Could It Be? Did A Marijuana Overdose Cause Someone To Die In Colorado?
For so long now, people, and even the scientific and medical community have stood fast on the idea that nobody has ever, nor will ever, die from a Marijuana Overdose. Even to the point where they would claim that it was medically impossible. Well, two doctors from the Colorado Poison Control Center claim to have actually documented one. This, of course, has sent many people into a proverbial defensive rage.
KUSA NBC Channel 9 out of Denver Colorado reports on this story:
Two poison control doctors claim to have documented the first known case of death by marijuana overdose, sparking a medical debate over what killed an 11-month-old baby in Colorado two years ago.
The case report (which you can see below) was published in the journal Clinical Practice and Cases in Emergency Medicine and is co-authored by a pair of doctors at the Rocky Mountain Poison and Drug Center, which is housed at Denver Health.
The doctors behind the case report, Doctors Thomas Nappe and Christopher Hoyte, worked on the baby’s care as part of their duties at the regional poison control center. They claim that damage to the child’s heart muscle, which was listed as the boy’s cause of death, was brought on by ingesting marijuana. This is the first news story in which either of the doctors publicly discussed the case that was published in a medical journal in March of this year.
“The only thing that we found was marijuana. High concentrations of marijuana in his blood. And that’s the only thing we found,” Hoyte said. “The kid never really got better. And just one thing led to another and the kid ended up with a heart stop. And the kid stopped breathing and died.”
Other doctors are deeply skeptical of the strong language used in the report.
“That statement is too much. It’s too much as far as I’m concerned,” said Dr. Noah Kaufman, an emergency medicine specialist based in Northern Colorado. “Because that is saying confidently that this is the first case. ‘We’ve got one!’ And I still disagree with that.”
It’s widely accepted as fact that marijuana overdoses are not fatal. The U.S. Drug Enforcement Administration fact sheet on pot says simply that “no death from an overdose of marijuana has been reported” and the National Institutes of Health says there is “insufficient evidence” to link THC overdose to fatalities.
Now, I am sure that there will be a lot of challenges to this theory, and a lot more research will be done. But, if this, in fact, is the first actual overdose death; it is going to put a lot of preconceived notions in jeopardy. The claim that an overdose death happened in Colorado has the potential to change the way people think about the steady march toward marijuana legalization in the US.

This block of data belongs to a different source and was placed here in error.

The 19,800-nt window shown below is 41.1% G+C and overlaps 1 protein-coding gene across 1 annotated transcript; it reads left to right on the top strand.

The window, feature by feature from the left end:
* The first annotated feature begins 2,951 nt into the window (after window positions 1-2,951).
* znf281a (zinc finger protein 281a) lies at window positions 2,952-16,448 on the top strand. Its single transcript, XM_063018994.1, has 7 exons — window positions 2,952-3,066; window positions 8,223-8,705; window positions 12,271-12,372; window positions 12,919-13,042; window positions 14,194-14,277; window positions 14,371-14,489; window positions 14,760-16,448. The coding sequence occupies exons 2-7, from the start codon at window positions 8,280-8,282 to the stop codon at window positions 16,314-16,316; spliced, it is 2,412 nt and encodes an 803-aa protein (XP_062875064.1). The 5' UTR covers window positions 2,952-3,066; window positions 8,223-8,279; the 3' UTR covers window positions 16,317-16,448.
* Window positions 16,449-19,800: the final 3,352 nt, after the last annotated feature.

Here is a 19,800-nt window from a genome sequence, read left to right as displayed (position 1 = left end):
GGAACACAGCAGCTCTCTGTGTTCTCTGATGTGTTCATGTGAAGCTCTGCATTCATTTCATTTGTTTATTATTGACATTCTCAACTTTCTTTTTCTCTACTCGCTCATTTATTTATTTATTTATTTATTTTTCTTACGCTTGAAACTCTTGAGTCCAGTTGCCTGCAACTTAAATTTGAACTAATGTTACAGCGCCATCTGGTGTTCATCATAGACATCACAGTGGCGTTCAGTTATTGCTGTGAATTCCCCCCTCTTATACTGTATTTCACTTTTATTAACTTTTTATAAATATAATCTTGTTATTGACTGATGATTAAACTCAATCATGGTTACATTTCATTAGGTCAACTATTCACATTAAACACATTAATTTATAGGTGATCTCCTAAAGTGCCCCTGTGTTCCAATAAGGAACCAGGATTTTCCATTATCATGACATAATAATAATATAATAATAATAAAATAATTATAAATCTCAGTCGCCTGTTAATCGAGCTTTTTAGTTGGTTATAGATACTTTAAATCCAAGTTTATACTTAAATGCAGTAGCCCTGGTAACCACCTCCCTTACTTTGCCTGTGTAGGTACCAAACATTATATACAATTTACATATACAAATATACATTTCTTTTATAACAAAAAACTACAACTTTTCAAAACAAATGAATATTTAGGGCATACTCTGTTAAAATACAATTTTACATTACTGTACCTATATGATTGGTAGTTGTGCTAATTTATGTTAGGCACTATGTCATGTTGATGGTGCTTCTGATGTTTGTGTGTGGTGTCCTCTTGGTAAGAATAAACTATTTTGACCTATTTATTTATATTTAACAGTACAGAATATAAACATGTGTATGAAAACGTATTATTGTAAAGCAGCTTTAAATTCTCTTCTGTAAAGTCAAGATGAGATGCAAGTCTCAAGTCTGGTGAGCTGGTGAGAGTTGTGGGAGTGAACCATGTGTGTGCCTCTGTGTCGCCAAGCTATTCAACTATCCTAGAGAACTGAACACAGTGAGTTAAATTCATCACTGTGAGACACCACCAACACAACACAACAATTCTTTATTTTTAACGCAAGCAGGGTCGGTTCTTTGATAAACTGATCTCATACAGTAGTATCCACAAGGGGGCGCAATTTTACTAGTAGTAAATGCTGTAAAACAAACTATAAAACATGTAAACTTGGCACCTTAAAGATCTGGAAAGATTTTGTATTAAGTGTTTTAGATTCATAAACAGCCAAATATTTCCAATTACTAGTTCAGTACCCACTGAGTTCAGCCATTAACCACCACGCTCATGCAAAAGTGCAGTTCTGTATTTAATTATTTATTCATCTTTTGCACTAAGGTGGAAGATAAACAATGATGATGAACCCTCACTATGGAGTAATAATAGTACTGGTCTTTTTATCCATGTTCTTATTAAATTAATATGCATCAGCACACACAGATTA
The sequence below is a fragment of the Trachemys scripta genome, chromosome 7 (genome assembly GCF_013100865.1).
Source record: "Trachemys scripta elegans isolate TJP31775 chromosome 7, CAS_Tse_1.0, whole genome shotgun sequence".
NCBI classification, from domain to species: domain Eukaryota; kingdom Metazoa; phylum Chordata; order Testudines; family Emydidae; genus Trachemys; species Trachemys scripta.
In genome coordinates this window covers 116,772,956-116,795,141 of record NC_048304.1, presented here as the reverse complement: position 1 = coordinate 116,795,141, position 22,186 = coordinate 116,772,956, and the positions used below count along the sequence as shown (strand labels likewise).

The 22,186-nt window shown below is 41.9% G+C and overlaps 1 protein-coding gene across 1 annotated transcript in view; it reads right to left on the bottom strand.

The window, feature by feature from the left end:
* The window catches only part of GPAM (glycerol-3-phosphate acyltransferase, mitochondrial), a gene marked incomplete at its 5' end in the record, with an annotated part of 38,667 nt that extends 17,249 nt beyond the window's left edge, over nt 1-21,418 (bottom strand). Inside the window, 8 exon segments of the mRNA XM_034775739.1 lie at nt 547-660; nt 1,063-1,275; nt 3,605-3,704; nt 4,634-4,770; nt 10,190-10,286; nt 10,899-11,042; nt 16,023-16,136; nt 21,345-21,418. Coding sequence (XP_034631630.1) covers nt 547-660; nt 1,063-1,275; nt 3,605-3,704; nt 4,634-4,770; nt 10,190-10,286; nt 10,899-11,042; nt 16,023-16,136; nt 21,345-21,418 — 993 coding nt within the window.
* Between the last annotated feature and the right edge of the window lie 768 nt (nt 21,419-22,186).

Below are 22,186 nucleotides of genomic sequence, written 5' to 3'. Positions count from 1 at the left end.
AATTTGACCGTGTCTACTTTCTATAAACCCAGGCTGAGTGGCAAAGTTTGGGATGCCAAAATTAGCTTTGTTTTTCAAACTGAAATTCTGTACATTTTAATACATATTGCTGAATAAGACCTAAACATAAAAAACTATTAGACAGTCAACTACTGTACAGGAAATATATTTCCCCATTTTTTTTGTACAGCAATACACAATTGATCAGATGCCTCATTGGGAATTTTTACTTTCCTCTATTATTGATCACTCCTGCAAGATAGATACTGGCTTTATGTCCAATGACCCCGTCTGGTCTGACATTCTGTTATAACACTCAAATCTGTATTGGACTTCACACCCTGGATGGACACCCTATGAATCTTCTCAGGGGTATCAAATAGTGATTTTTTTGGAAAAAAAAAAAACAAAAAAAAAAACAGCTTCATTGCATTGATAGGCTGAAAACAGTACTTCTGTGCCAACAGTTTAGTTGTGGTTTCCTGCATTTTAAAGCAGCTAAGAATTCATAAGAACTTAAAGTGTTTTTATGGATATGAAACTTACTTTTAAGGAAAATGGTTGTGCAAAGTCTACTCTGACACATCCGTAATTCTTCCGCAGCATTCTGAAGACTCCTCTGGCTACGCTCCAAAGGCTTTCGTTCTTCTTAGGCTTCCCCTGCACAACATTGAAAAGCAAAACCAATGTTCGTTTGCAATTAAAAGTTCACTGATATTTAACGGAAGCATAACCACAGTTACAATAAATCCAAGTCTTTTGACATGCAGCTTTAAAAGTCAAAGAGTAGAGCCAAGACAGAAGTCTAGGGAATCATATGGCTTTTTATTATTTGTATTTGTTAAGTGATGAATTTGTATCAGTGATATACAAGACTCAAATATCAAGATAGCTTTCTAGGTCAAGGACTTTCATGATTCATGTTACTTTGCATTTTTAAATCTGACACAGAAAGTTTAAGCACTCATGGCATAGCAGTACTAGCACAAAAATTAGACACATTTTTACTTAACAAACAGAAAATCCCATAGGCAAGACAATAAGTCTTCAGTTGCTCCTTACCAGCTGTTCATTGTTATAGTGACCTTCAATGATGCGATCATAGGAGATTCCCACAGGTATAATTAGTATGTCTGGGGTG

Marijuana legalization has led to more deaths and injuries being blamed on marijuana intoxication in Colorado.
According to CBS4 Denver:
Daniel Juarez, an 18-year-old from Brighton, died Sept. 26, 2012 after stabbing himself 20 times. In an autopsy report that had never been made public before, his THC level — the active ingredient in marijuana — was measured at 38.2 nanograms. In Colorado, anything over 5 nanograms is considered impaired for driving.
A police report in the death notes that the THC in the teenager’s blood was “almost 11 times more than the average amount found in a male using marijuana.”
Police and medical personnel suspected the marijuana Juarez smoked might have been laced with methamphetamine or another substance that could have triggered the irrational behavior. The autopsy shows that tests were done for amphetamines, synthetic stimulants, and synthetic cannabinoid drugs, but all those tests were negative.
Levy Thamba Pongi, a 19-year-old college student jumped from a Denver balcony to his death in 2014 after eating marijuana edibles. Marijuana intoxication was listed as a factor in his death.
Richard Kirk of Denver is accused of killing his wife, Kristine. Before her death, she called police and said her husband seemed to be hallucinating after ingesting marijuana edibles and prescription medications.
Luke Goodman killed himself in Keystone in March shortly after ingesting marijuana edibles. His mother told CBS4 she believes the marijuana caused her son to kill himself. An autopsy report showed Goodman’s THC level at 3.1 nanograms, below the impaired driving limit.
On May 18, 2012, Tron Dohse was returning to his Thornton apartment after attending a Rockies game. When he arrived home he had apparently lost his keys so he attempted to climb the outside of the apartment building to get to his balcony and gain access to his apartment.
He fell to his death, which was ruled an accident. According to his autopsy report, Dohse’s THC level was 27.3 nanograms, more than five times the Colorado limit for impaired driving.
No, pot is not the safest thing you can put in your body.
In a 2014 article in the New England Journal of Medicine, doctors from the National Institutes of Health published an article entitled, “Adverse Health Effects of Marijuana Use” and wrote, “Both immediate exposure and long-term exposure to marijuana impair driving ability; marijuana is the illicit drug most frequently reported in connection with impaired driving and accidents, including fatal accidents. There is a relationship between the blood THC concentration and performance in controlled driving-simulation studies.”
The authors go on to write, “Recent marijuana smoking and blood THC levels of 2 to 5 ng per milliliter are associated with substantial driving impairment.”
The doctors who wrote the article concluded, “During intoxication, marijuana can interfere with cognitive function and motor function and these effects can have detrimental consequences.”